Monday, April 18, 2011
Trutanich Forms Committe to Explore D.A. Campaign
By KENNETH OFGANG, Staff Writer
Los Angeles City Attorney Carmen Trutanich has formed an exploratory campaign committee to run for Los Angeles County district attorney after being actively recruited by law enforcement officials, including Sheriff Lee Baca, an advisor to Trutanich said Friday.
Senior advisor John Shallman said that the city attorney has been “deluged by leaders in law enforcement” urging him to run in the event incumbent Steve Cooley doesn’t. A “Draft Trutanich” website run by a retired Los Angeles Police Department officer has drawn substantial interest, particularly from people who worked with Trutanich when he was a deputy district attorney or in his current capacity, Shallman told the MetNews.
“He is honored to have their encouragement, but right now he is singularly focused on his job fighting and preventing gang violence as city attorney,” Shallman said. Forming an exploratory committee gives him an opportunity to “do some thinking,” while permitting him to get started on the task of raising enough money for what will likely be a bruising campaign involving several current members of the District Attorney’s Office.
Cooley said in a news conference last year that he would consider running for a fourth term if there are no qualified candidates or if some “undeserving and unworrthy’ person seemed likely to win.
Without naming names, he suggested that there were several capable successors within his own office.
Five deputy district attorneys—Alan Jackson, Bobby Grace, Jacquelyn Lacey, Danette Meyers and Mario Trujillo—have entered the race or taken steps towards running.
John S. Thomas, who was Trutanich’s campaign spokesman in 2009 but is now working for Jackson, said Trutanich violated a pledge he made in his race against then-Councilman Jack Weiss to serve a full term.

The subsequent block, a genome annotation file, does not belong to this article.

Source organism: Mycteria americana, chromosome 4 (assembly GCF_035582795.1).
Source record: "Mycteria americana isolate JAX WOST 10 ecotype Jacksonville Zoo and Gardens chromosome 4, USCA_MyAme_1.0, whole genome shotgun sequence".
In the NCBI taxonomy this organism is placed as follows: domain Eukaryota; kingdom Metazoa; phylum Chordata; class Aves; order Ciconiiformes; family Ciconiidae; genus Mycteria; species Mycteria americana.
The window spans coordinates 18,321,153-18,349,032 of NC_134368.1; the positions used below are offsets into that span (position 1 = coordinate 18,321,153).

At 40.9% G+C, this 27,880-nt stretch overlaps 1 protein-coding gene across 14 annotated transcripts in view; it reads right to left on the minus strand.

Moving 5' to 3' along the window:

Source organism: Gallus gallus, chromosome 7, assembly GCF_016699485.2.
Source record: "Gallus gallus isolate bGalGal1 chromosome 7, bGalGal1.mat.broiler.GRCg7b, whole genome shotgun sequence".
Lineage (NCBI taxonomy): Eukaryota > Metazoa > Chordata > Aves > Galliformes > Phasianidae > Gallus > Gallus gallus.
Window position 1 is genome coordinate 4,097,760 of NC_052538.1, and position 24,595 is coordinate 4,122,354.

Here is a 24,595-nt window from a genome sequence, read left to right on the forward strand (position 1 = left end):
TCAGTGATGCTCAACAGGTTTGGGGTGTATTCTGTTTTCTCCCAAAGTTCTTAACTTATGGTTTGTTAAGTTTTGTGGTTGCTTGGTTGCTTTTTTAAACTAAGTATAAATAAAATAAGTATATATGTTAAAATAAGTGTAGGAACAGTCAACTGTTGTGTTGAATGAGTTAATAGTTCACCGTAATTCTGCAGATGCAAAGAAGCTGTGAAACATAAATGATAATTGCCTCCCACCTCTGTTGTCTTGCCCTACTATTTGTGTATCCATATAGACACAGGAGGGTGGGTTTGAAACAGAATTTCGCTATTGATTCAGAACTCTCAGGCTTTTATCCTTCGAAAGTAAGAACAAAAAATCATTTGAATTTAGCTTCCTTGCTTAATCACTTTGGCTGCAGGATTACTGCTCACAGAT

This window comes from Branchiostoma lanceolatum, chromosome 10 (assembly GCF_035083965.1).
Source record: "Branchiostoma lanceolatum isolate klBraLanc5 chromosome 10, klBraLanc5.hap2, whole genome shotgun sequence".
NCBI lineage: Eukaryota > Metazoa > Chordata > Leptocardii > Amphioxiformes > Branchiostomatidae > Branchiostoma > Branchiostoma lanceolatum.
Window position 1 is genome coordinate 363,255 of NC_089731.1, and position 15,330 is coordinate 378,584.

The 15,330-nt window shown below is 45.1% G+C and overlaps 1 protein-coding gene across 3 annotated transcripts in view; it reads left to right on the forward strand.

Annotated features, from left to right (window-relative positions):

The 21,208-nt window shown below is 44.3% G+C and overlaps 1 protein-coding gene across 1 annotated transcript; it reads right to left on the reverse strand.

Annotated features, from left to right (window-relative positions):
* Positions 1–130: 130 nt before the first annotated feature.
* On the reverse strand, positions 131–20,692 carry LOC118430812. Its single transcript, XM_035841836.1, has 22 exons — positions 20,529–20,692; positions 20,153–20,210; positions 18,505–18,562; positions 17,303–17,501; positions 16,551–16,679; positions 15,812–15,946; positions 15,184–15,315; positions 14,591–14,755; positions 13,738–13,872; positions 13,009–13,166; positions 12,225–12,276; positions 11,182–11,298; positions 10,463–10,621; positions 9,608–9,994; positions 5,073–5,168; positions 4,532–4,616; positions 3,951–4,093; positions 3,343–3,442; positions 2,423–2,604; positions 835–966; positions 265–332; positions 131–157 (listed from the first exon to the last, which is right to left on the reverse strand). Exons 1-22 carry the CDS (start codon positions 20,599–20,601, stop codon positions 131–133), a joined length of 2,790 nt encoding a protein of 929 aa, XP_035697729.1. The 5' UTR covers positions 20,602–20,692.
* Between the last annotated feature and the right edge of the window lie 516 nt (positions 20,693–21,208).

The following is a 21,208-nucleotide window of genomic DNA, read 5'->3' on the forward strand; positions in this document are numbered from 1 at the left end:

Trutanich in that race offered, in writing, to join Weiss in a pledge “to serve out our elected terms in their entirety.” The pledge stipulated that if the signer did not serve out his term, he would pay $100,000 of personal funds to the Best Afterschool Program for Kids and place a full-page ad in every major daily paper with a picture of himself and text stating “I AM A LIAR.”
Trutanich signed the document, dated Nov. 24, 2008, even though Weiss did not join. Trutanich won the election with 55 percent of the vote.
Thomas, who was the press contact on the Trutanich release announcing the offer, acknowledged Friday that he was now in an awkward position raising the issue on behalf of another candidate. But he was put in that position, he said, because he joined Jackson’s campaign after the city attorney “told me point blank to my face that he wasn’t running for district attorney.”
Not only did Trutanich sign the pledge, Thomas emphasized, he stated on numerous occasions, before and after the election, that he intended not only to serve out his term, but to serve out a second term if reelected.
“Carmen gave his word, one way or another,” Thomas said.
Shallman responded that circumstances have changed and that Trutanich “can address that issue” if he decides to run. Many candidates for various offices, he noted, have promised to serve full terms or to limit the number of terms they would seek, only to change their position later.
Shallman was a consultant to Cooley in his 2000 campaign against then-District Attorney Gil Garcetti, when the then-challenger said he would only serve two terms.
Copyright 2011, Metropolitan News Company